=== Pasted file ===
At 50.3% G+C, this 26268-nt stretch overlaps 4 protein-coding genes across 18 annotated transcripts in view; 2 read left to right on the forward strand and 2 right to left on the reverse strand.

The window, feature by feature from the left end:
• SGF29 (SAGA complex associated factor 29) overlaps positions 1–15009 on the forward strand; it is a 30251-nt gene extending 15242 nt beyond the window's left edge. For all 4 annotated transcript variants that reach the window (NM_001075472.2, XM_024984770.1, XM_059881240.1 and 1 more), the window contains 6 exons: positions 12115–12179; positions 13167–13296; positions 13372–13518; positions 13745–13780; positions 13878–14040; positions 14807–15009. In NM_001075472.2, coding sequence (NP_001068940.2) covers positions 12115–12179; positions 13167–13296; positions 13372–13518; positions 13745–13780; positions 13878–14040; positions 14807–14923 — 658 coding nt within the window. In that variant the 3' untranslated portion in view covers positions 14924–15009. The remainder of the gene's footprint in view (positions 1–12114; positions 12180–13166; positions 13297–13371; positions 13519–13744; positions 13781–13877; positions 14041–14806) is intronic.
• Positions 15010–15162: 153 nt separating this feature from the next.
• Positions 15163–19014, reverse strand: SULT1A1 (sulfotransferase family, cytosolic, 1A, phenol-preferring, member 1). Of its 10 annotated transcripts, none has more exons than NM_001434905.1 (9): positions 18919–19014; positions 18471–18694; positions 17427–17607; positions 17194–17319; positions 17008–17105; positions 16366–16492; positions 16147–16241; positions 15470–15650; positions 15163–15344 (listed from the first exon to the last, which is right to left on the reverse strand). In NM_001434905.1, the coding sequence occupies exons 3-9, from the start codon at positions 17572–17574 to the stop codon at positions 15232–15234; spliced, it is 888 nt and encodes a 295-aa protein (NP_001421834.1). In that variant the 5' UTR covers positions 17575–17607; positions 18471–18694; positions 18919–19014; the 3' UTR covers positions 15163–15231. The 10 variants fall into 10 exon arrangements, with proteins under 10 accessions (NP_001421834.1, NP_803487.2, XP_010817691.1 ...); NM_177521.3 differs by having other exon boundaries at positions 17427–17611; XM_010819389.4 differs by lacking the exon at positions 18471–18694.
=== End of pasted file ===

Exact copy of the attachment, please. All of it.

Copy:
At 50.3% G+C, this 26268-nt stretch overlaps 4 protein-coding genes across 18 annotated transcripts in view; 2 read left to right on the forward strand and 2 right to left on the reverse strand.

The window, feature by feature from the left end:
• SGF29 (SAGA complex associated factor 29) overlaps positions 1–15009 on the forward strand; it is a 30251-nt gene extending 15242 nt beyond the window's left edge. For all 4 annotated transcript variants that reach the window (NM_001075472.2, XM_024984770.1, XM_059881240.1 and 1 more), the window contains 6 exons: positions 12115–12179; positions 13167–13296; positions 13372–13518; positions 13745–13780; positions 13878–14040; positions 14807–15009. In NM_001075472.2, coding sequence (NP_001068940.2) covers positions 12115–12179; positions 13167–13296; positions 13372–13518; positions 13745–13780; positions 13878–14040; positions 14807–14923 — 658 coding nt within the window. In that variant the 3' untranslated portion in view covers positions 14924–15009. The remainder of the gene's footprint in view (positions 1–12114; positions 12180–13166; positions 13297–13371; positions 13519–13744; positions 13781–13877; positions 14041–14806) is intronic.
• Positions 15010–15162: 153 nt separating this feature from the next.
• Positions 15163–19014, reverse strand: SULT1A1 (sulfotransferase family, cytosolic, 1A, phenol-preferring, member 1). Of its 10 annotated transcripts, none has more exons than NM_001434905.1 (9): positions 18919–19014; positions 18471–18694; positions 17427–17607; positions 17194–17319; positions 17008–17105; positions 16366–16492; positions 16147–16241; positions 15470–15650; positions 15163–15344 (listed from the first exon to the last, which is right to left on the reverse strand). In NM_001434905.1, the coding sequence occupies exons 3-9, from the start codon at positions 17572–17574 to the stop codon at positions 15232–15234; spliced, it is 888 nt and encodes a 295-aa protein (NP_001421834.1). In that variant the 5' UTR covers positions 17575–17607; positions 18471–18694; positions 18919–19014; the 3' UTR covers positions 15163–15231. The 10 variants fall into 10 exon arrangements, with proteins under 10 accessions (NP_001421834.1, NP_803487.2, XP_010817691.1 ...); NM_177521.3 differs by having other exon boundaries at positions 17427–17611; XM_010819389.4 differs by lacking the exon at positions 18471–18694.